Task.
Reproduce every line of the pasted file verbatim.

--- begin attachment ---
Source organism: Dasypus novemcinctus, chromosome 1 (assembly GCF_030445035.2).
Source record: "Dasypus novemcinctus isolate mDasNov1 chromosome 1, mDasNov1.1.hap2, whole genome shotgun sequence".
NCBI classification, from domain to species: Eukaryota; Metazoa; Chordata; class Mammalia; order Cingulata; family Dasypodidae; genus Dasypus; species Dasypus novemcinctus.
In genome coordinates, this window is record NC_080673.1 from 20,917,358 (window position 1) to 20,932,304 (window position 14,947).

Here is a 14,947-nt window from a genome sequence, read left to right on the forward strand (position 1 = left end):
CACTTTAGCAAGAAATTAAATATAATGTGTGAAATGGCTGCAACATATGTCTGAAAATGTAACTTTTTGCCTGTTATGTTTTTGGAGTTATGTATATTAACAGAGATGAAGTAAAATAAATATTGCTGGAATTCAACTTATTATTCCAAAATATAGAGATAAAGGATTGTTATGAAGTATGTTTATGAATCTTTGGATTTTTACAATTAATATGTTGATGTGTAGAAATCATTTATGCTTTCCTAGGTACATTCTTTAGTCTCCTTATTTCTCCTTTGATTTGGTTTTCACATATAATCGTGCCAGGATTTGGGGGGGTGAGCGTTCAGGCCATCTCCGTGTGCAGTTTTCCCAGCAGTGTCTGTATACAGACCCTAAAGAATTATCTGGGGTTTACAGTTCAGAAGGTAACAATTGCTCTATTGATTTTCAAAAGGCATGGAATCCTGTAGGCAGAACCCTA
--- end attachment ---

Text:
Source organism: Dasypus novemcinctus, chromosome 1 (assembly GCF_030445035.2).
Source record: "Dasypus novemcinctus isolate mDasNov1 chromosome 1, mDasNov1.1.hap2, whole genome shotgun sequence".
NCBI classification, from domain to species: Eukaryota; Metazoa; Chordata; class Mammalia; order Cingulata; family Dasypodidae; genus Dasypus; species Dasypus novemcinctus.
In genome coordinates, this window is record NC_080673.1 from 20,917,358 (window position 1) to 20,932,304 (window position 14,947).

Here is a 14,947-nt window from a genome sequence, read left to right on the forward strand (position 1 = left end):
CACTTTAGCAAGAAATTAAATATAATGTGTGAAATGGCTGCAACATATGTCTGAAAATGTAACTTTTTGCCTGTTATGTTTTTGGAGTTATGTATATTAACAGAGATGAAGTAAAATAAATATTGCTGGAATTCAACTTATTATTCCAAAATATAGAGATAAAGGATTGTTATGAAGTATGTTTATGAATCTTTGGATTTTTACAATTAATATGTTGATGTGTAGAAATCATTTATGCTTTCCTAGGTACATTCTTTAGTCTCCTTATTTCTCCTTTGATTTGGTTTTCACATATAATCGTGCCAGGATTTGGGGGGGTGAGCGTTCAGGCCATCTCCGTGTGCAGTTTTCCCAGCAGTGTCTGTATACAGACCCTAAAGAATTATCTGGGGTTTACAGTTCAGAAGGTAACAATTGCTCTATTGATTTTCAAAAGGCATGGAATCCTGTAGGCAGAACCCTA